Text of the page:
In him was life, and the life was the light of all people. The light shines in the darkness, and the darkness did not overcome it. - John 1:4-5
During my first year at Seminary, I went home for Christmas, in Oklahoma, which would turn out to be the last time I saw my father alive. I was having a difficult time coping with the conflicting feeling of the joy of the Christmas season, and the grief I felt as I was reminded of that last Christmas I had before my father died in February. I had been visiting Crescent Hill, and the litany for Advent for lighting the candles was, "We are reminded by the darkening of the days through winter that God has sent us a Great Light and the darkness could not overcome it." Throughout the service I was captivated by the window decorations of a lit candle, with a small dead branch and a small branch of holly at the base of the candle. This became a comforting image to me of the light in the darkness with the dead branch and the thorny leaves of the holly representing the paradox of Christ's suffering passion which gave us the joy of new life. I later attended a bereavement service during Advent for those of us struggling with the grief of the joy of Christmas, which helped me to heal even more. I learned how to honor my feelings of grief and loss with a richer depth of gratitude and joy. I identified with the melancholy longing and hope of the promised Messiah, along with the joyous celebration of the light that shineth in the dark Bethlehem streets.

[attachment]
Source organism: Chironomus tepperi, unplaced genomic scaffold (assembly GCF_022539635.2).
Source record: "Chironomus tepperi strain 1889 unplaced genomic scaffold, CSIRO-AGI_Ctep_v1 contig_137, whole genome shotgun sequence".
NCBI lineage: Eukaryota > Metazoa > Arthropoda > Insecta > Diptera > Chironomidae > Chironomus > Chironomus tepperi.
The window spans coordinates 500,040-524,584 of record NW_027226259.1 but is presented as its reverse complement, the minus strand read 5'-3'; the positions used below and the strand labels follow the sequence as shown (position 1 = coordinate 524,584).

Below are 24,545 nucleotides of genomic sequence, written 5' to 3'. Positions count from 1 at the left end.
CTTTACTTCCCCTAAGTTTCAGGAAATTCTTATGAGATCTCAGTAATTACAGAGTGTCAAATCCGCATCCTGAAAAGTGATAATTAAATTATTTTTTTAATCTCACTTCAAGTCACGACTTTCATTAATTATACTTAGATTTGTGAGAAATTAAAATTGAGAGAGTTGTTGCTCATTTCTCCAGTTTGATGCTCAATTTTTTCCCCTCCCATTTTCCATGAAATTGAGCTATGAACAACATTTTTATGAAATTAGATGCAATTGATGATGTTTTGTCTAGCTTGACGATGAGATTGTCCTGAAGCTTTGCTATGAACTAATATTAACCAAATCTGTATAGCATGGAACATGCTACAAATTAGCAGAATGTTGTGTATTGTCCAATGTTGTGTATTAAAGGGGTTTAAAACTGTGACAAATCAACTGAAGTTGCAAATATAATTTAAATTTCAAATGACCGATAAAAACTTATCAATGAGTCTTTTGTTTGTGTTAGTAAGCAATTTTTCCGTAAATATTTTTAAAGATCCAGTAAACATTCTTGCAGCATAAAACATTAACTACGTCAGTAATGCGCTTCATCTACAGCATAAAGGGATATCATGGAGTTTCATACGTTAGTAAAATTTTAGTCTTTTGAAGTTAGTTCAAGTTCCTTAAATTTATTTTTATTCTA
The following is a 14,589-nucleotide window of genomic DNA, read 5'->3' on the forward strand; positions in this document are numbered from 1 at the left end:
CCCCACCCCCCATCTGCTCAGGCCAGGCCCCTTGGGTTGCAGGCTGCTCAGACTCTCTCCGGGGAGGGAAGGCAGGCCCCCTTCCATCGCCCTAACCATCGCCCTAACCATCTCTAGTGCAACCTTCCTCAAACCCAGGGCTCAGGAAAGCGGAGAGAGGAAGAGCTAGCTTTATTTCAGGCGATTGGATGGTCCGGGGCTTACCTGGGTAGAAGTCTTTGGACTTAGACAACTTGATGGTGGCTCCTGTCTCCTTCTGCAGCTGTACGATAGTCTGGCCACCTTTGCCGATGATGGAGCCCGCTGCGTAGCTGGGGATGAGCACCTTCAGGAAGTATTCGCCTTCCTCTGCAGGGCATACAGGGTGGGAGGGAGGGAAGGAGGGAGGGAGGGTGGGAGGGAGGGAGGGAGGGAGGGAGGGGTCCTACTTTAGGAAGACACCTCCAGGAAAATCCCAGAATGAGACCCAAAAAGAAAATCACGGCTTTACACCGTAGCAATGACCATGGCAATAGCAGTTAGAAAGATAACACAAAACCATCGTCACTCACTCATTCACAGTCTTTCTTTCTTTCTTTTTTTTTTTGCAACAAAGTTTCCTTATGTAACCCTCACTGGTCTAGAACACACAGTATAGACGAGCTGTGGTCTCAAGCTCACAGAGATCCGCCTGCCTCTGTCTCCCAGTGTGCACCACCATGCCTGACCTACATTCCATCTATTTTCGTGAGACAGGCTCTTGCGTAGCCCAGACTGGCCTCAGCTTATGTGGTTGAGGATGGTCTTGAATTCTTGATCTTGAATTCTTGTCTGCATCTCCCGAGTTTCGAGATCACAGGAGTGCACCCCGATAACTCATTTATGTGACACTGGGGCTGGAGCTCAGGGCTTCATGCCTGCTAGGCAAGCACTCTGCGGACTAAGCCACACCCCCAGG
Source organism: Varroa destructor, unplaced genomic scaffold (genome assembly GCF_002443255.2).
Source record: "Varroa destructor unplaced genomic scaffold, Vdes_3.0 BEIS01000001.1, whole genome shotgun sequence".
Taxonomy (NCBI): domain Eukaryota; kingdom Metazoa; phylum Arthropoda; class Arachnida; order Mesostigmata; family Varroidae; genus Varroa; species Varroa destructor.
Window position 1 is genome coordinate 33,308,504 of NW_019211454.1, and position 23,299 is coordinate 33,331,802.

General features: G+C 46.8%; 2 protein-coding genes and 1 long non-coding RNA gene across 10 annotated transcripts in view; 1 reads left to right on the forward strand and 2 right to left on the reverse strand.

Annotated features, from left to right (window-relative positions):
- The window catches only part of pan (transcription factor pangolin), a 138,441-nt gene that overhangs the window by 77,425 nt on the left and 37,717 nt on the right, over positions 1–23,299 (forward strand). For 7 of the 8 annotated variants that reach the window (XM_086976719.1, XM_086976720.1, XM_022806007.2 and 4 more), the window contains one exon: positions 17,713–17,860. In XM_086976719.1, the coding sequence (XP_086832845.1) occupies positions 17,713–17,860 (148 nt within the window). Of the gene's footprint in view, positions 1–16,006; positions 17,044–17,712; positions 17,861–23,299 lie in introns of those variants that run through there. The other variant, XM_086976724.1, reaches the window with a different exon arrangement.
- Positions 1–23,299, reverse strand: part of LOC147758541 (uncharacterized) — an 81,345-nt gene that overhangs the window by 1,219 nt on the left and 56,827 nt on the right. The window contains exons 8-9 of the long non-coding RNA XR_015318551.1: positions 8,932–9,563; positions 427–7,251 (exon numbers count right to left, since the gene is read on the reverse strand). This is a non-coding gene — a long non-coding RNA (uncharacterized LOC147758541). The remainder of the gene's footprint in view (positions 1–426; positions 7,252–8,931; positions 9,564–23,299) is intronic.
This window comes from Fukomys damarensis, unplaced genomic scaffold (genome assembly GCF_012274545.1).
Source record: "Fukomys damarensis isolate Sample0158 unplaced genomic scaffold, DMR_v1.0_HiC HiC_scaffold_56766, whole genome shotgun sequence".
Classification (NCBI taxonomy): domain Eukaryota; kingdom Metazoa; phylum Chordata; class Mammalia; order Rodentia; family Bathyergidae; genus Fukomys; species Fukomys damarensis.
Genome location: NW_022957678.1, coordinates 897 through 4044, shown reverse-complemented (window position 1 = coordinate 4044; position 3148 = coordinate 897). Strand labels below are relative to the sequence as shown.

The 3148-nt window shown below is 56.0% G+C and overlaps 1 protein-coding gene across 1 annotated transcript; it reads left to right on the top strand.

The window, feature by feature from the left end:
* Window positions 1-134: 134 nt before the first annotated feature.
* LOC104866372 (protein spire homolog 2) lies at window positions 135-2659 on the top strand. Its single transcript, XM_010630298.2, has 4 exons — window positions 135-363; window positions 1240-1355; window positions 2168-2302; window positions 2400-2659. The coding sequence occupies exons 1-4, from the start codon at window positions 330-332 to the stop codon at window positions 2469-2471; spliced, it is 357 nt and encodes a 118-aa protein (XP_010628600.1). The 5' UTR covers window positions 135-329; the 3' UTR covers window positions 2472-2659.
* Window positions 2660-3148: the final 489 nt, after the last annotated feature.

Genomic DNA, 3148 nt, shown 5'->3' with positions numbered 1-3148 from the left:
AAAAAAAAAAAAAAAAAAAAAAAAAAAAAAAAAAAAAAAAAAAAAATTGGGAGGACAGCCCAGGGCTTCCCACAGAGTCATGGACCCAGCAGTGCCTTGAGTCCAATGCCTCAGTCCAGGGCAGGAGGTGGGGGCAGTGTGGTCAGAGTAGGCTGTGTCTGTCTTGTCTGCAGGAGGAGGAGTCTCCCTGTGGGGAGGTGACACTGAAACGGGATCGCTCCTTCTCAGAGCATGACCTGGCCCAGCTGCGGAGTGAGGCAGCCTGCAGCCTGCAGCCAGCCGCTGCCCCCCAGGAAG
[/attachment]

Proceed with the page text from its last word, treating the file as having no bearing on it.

Thank you, O God, for the everlasting light of the hopes and fears of all the years that were met in the dark streets of Bethlehem and the revelation of a new image of comfort and joy in a window in Louisville, Kentucky. Amen.